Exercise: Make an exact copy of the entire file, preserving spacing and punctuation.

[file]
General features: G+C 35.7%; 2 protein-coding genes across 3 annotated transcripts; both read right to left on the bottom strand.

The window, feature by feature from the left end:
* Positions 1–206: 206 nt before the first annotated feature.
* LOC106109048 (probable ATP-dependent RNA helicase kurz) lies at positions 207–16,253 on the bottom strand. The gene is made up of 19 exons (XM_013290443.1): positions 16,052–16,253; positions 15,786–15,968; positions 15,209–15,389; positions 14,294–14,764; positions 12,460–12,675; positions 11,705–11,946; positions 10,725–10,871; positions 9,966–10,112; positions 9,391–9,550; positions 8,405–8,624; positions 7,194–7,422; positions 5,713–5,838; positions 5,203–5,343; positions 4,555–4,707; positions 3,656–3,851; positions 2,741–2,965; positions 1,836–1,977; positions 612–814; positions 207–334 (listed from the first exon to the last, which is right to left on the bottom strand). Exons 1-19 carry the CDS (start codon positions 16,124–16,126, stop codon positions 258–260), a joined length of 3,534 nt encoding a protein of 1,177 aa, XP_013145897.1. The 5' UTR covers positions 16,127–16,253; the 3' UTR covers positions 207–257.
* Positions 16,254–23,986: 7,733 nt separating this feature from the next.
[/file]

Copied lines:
General features: G+C 35.7%; 2 protein-coding genes across 3 annotated transcripts; both read right to left on the bottom strand.

The window, feature by feature from the left end:
* Positions 1–206: 206 nt before the first annotated feature.
* LOC106109048 (probable ATP-dependent RNA helicase kurz) lies at positions 207–16,253 on the bottom strand. The gene is made up of 19 exons (XM_013290443.1): positions 16,052–16,253; positions 15,786–15,968; positions 15,209–15,389; positions 14,294–14,764; positions 12,460–12,675; positions 11,705–11,946; positions 10,725–10,871; positions 9,966–10,112; positions 9,391–9,550; positions 8,405–8,624; positions 7,194–7,422; positions 5,713–5,838; positions 5,203–5,343; positions 4,555–4,707; positions 3,656–3,851; positions 2,741–2,965; positions 1,836–1,977; positions 612–814; positions 207–334 (listed from the first exon to the last, which is right to left on the bottom strand). Exons 1-19 carry the CDS (start codon positions 16,124–16,126, stop codon positions 258–260), a joined length of 3,534 nt encoding a protein of 1,177 aa, XP_013145897.1. The 5' UTR covers positions 16,127–16,253; the 3' UTR covers positions 207–257.
* Positions 16,254–23,986: 7,733 nt separating this feature from the next.